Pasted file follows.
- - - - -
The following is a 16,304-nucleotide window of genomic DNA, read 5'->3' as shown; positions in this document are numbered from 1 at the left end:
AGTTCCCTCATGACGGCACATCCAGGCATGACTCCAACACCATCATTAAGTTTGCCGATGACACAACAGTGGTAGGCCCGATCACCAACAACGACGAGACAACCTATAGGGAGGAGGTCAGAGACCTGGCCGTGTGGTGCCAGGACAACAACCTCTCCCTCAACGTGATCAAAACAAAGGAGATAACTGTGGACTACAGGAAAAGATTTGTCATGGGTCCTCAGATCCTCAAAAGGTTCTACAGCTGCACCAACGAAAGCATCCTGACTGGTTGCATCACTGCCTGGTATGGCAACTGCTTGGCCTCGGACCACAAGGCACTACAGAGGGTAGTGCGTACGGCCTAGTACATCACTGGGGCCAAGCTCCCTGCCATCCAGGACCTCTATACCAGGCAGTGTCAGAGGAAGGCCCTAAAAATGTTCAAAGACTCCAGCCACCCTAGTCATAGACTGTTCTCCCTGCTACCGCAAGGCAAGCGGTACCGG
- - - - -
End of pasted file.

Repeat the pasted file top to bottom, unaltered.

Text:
The following is a 16,304-nucleotide window of genomic DNA, read 5'->3' as shown; positions in this document are numbered from 1 at the left end:
AGTTCCCTCATGACGGCACATCCAGGCATGACTCCAACACCATCATTAAGTTTGCCGATGACACAACAGTGGTAGGCCCGATCACCAACAACGACGAGACAACCTATAGGGAGGAGGTCAGAGACCTGGCCGTGTGGTGCCAGGACAACAACCTCTCCCTCAACGTGATCAAAACAAAGGAGATAACTGTGGACTACAGGAAAAGATTTGTCATGGGTCCTCAGATCCTCAAAAGGTTCTACAGCTGCACCAACGAAAGCATCCTGACTGGTTGCATCACTGCCTGGTATGGCAACTGCTTGGCCTCGGACCACAAGGCACTACAGAGGGTAGTGCGTACGGCCTAGTACATCACTGGGGCCAAGCTCCCTGCCATCCAGGACCTCTATACCAGGCAGTGTCAGAGGAAGGCCCTAAAAATGTTCAAAGACTCCAGCCACCCTAGTCATAGACTGTTCTCCCTGCTACCGCAAGGCAAGCGGTACCGG